### Abstract

In this paper we seek to understand the nature of flood spatial dependence over the conterminous United States. We extend an existing conditional multivariate statistical model to enable its application to this large and heterogenous region and apply it to a 40-year data set of ~2,400 U.S. Geological Survey gauge series records to simulate 1,000 years of U.S. flooding comprising more than 63,000 individual events with realistic spatial dependence. A continental-scale hydrodynamic model at 30 m resolution is then used to calculate the economic loss arising from each of these events. From this we are able to compute the probability that different values of U.S. annual total economic loss due to flooding are exceeded (i.e., a loss-exceedance curve). Comparing these data to an observed flood loss-exceedance curve for the period 1988–2017 shows a reasonable match for annual losses with probability below 10% (e.g., >1 in 10-year return period). This analysis suggests that there is a 1% chance of U.S. annual fluvial flood losses exceeding $78Bn in any given year, and a 0.1% chance of them exceeding $136Bn. Analysis of the set of stochastic events and losses yields new insights into the nature of flooding and flood risk in the United States. In particular, we confirm the strong relationship between flood affected area and event peak magnitude, but show considerable variability in this relationship between adjacent U.S. regions. The analysis provides a significant advance over previous national flood risk analyses as it gives the full loss-exceedance curve instead of simply the average annual loss.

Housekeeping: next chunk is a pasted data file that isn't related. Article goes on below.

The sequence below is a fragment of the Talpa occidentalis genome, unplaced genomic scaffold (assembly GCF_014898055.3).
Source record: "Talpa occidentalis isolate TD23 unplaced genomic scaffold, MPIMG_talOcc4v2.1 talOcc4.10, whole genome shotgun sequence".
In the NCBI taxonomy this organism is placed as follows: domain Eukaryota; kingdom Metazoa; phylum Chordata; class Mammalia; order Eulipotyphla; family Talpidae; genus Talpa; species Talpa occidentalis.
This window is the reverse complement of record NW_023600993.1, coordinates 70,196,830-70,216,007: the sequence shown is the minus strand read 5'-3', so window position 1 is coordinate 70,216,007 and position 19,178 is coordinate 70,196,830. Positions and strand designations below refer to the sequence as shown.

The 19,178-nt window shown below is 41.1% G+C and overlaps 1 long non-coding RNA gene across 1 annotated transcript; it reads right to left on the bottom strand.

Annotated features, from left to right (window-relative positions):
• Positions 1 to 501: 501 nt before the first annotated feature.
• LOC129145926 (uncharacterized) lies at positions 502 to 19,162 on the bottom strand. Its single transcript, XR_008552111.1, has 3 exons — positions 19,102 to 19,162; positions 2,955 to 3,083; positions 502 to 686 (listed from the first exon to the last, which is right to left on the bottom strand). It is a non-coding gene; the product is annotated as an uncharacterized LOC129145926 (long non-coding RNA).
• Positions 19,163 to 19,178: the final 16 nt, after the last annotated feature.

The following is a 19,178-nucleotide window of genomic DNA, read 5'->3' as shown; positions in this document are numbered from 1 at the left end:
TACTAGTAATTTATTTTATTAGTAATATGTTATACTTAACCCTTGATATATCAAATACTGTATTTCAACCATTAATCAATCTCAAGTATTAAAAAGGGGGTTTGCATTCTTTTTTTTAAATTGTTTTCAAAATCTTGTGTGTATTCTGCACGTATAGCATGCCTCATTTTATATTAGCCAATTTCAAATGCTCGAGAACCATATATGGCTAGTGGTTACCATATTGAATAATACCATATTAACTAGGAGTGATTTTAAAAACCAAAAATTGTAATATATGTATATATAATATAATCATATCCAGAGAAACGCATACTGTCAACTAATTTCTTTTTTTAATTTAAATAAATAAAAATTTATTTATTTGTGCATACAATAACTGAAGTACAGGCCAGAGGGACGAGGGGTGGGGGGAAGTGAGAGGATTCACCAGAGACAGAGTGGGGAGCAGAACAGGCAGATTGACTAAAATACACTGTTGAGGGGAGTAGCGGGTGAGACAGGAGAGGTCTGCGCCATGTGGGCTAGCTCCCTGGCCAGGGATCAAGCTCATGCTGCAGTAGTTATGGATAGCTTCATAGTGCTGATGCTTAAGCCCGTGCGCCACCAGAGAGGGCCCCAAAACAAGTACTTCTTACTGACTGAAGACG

Original language | English (US) |
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Pages (from-to) | 1890-1911 |

Number of pages | 22 |

Journal | Water Resources Research |

Volume | 55 |

Issue number | 3 |

DOIs | |

State | Published - Mar 2019 |

### All Science Journal Classification (ASJC) codes

- Water Science and Technology

### Keywords

- Flood risk
- Flooding
- Hydrodynamic modelling
- Spatial dependence

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## Cite this

*Water Resources Research*,

*55*(3), 1890-1911. https://doi.org/10.1029/2018WR024205